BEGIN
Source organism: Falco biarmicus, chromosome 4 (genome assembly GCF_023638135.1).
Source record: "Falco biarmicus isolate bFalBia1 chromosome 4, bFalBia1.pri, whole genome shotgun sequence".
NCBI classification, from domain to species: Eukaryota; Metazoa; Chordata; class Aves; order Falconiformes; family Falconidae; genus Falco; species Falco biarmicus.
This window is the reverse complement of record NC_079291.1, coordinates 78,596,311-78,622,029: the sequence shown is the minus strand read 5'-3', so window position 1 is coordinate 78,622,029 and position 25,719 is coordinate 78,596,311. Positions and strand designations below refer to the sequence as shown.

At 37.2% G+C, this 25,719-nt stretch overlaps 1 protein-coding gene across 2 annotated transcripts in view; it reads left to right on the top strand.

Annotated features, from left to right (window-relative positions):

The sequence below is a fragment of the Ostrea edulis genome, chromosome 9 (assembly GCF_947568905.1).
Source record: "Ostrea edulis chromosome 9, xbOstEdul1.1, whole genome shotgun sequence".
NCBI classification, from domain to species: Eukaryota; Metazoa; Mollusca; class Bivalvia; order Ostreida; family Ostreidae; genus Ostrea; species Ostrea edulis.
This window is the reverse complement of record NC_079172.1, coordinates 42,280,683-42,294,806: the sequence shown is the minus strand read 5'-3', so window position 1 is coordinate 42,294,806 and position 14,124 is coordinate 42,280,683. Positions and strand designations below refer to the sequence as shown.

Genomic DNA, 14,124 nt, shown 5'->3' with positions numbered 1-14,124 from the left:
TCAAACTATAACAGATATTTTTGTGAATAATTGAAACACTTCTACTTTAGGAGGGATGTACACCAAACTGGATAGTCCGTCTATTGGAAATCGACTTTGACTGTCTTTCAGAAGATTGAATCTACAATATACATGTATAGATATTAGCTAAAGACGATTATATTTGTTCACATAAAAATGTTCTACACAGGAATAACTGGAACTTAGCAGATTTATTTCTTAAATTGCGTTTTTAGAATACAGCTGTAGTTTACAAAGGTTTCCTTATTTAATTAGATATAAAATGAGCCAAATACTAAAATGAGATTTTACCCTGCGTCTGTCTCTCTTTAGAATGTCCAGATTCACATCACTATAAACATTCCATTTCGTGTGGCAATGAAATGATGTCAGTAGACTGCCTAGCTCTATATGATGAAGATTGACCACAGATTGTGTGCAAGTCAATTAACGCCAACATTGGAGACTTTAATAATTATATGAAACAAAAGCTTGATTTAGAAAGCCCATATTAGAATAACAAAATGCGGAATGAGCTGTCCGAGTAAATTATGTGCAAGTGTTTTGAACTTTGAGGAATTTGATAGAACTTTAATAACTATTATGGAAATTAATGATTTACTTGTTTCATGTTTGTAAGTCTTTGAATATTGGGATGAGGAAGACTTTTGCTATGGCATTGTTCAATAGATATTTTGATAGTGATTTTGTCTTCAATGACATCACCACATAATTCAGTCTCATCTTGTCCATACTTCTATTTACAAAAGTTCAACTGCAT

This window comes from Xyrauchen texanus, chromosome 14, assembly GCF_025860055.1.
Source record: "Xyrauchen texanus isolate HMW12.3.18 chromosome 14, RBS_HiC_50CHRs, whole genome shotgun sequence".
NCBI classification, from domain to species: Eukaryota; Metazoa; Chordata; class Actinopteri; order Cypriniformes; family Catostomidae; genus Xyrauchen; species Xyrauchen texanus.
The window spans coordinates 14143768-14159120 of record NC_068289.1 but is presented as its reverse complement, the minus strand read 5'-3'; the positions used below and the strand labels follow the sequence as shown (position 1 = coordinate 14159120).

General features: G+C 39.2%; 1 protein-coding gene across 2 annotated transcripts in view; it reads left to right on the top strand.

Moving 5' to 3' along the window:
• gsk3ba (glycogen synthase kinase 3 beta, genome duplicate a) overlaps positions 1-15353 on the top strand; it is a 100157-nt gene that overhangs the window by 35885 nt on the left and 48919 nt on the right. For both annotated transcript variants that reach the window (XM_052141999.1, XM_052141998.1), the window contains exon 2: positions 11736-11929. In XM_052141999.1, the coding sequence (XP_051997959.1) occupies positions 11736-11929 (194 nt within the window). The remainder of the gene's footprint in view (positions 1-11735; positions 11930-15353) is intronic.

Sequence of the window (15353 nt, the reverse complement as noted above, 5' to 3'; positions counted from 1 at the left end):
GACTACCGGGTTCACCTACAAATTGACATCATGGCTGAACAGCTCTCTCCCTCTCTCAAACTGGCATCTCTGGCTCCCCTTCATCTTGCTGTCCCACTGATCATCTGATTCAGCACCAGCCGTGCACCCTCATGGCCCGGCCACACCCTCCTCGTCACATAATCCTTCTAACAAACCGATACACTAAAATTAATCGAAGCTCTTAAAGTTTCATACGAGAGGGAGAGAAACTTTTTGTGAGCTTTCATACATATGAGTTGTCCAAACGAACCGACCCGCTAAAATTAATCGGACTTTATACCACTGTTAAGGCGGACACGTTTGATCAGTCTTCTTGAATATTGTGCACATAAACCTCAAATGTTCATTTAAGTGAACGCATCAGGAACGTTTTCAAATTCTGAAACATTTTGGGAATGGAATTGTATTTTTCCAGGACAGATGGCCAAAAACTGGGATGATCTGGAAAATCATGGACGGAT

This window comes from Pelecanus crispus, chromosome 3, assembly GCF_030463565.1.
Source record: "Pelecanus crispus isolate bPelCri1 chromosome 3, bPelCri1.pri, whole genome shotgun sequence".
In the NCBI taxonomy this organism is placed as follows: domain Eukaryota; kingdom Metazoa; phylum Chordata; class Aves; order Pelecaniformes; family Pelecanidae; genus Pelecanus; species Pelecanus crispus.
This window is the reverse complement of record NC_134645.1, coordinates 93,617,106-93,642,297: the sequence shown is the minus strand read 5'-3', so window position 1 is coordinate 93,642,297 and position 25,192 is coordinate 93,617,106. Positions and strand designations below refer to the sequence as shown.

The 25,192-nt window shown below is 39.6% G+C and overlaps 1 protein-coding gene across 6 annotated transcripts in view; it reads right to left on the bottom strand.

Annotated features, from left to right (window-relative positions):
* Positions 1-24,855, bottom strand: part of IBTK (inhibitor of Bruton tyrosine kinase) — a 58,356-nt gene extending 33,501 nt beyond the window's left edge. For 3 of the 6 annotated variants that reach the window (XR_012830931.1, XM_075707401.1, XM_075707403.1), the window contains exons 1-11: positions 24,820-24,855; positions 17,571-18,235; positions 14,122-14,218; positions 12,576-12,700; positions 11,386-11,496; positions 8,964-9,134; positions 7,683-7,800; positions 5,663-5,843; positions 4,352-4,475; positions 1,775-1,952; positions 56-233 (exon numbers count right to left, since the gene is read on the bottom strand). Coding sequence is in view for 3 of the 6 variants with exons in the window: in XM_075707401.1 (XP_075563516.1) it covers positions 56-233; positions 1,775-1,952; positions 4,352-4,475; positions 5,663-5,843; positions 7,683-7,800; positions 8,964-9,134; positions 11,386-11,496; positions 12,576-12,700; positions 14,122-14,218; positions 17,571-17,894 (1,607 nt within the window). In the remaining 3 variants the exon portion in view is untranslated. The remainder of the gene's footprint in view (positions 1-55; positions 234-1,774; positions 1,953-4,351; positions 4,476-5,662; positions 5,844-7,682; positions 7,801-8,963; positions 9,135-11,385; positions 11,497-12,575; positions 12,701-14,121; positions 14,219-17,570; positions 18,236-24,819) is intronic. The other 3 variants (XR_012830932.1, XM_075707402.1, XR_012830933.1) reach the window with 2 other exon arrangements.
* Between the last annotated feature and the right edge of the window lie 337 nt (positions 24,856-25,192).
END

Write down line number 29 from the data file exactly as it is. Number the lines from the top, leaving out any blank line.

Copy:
* Between the last annotated feature and the right edge of the window lie 337 nt (positions 24,856-25,192).